AtPDF2.1 is mainly expressed in the root vascular bundles and cotyledons and its protein is localized to the cell wall

To elucidate the expression pattern of AtPDF2.1, we generated AtPDF2.1 promoter-driven β-glucuronidase (GUS) transgenic plants. PDF2.1 was expressed in the root, seedling, leaf, stem, silique, and flower, as determined by quantitative PCR analysis (Fig. 3a). We detected strong GUS signals in the leaves, cotyledons, and root vascular bundles (Fig. 3b-d). The cross-section GUS analysis showed strong expression in parenchyma cells of vascular xylem in the roots (Fig. 3e). To determine the subcellular localization of AtPDF2.1, we transformed A. thaliana plants with AtPDF2.1-mRFP using the 35S promoter. The subcellular localization assays showed that the fluorescence signal was predominant in the cell wall of transformed plants (Fig. 4). These results indicated that AtPDF2.1 is localized to the cell wall.

Fig. 3
figure3

Expression patterns of AtPDF2.1. AtPDF2.1 is mainly expressed in shoot and root vascular bundles. a Analysis of the relative expression level of AtPDF2.1 in different organs of A. thaliana by quantitative real-time PCR. Tissues were harvested either from 45-d-old plants grown in hydroponics (leaves, stems, siliques, and flowers) or from 7-d-old plants grown in 1/2 MS medium (seedlings). Actin2 was used as an internal control. Data are mean ± SD, n = 4. be Histochemical localization of GUS activity in transgenic plants expressing the GUS reporter gene under the control of the proAtPDF2.1 promoter. b One-week-old whole-mount seedling root. c, d 45-d-old plants shoot (c) and leaves (d). e Cross-section of one-week-old root. Bars = 4 mm in (b), 2 cm in (c), 1 cm in (d), and 10 μm in (e)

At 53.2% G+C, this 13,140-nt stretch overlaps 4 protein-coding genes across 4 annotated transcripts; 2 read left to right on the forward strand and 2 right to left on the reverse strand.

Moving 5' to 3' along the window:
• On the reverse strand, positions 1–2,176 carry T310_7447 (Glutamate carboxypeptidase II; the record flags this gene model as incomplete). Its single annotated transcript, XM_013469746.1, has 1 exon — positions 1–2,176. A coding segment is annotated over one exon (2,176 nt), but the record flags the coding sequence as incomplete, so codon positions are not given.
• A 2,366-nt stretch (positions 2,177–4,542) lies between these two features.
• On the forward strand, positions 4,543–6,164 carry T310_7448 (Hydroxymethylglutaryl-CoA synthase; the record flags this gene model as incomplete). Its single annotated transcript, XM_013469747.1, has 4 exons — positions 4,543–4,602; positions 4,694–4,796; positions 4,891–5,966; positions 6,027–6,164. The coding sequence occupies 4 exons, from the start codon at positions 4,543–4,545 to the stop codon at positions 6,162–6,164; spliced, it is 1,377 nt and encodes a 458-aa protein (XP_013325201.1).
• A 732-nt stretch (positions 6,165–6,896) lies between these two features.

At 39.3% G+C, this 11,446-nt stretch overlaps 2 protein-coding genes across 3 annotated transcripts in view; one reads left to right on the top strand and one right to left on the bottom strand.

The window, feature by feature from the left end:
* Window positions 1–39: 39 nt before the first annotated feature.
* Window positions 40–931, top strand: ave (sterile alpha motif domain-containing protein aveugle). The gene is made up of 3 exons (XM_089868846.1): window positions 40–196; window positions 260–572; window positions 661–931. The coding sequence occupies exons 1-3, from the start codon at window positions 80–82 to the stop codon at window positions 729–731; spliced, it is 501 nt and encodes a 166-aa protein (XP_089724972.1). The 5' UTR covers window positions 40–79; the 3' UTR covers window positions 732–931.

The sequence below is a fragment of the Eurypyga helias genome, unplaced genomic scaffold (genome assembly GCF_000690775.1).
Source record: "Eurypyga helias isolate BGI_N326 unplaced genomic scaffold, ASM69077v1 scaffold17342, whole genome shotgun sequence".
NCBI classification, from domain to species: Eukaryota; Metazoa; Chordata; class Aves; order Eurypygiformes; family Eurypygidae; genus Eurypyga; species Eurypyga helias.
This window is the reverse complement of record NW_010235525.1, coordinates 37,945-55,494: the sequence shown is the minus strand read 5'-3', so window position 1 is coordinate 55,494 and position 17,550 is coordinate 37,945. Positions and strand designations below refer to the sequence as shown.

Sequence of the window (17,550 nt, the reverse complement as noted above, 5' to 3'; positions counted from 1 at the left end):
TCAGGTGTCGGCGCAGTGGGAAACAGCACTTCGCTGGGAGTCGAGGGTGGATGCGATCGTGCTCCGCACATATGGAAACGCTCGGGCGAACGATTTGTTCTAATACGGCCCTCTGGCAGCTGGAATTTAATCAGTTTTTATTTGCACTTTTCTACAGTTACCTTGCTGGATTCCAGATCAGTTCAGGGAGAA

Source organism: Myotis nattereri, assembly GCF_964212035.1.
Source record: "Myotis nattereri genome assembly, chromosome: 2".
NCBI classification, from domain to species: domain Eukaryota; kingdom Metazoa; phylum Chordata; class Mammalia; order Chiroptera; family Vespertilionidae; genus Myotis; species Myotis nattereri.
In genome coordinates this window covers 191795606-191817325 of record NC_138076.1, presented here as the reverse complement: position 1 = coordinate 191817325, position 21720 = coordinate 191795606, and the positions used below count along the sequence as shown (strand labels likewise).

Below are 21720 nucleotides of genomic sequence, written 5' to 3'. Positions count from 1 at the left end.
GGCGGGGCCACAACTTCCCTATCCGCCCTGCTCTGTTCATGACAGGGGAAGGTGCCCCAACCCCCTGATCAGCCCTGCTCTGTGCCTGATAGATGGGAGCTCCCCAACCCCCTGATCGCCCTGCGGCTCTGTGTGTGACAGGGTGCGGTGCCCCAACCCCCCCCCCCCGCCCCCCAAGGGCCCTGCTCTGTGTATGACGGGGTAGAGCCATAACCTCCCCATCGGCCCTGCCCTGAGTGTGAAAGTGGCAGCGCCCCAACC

Fig. 4
figure4

Confocal observation of red fluorescence in 35S::AtPDF2.1-mRFP transgenic A. thaliana. Subcellular localization merge map. Surface sterile seeds were plated onto 1/2 Murashige and Skoog medium and grown vertically for 2 weeks. The root epidermal cells were incubated in 40% sucrose to induce plasmolysis, and then imaged by confocal microscopy. The arrow points to the plasmic wall separation

AtPDF2.1 affects the concentration of ammonium in shoots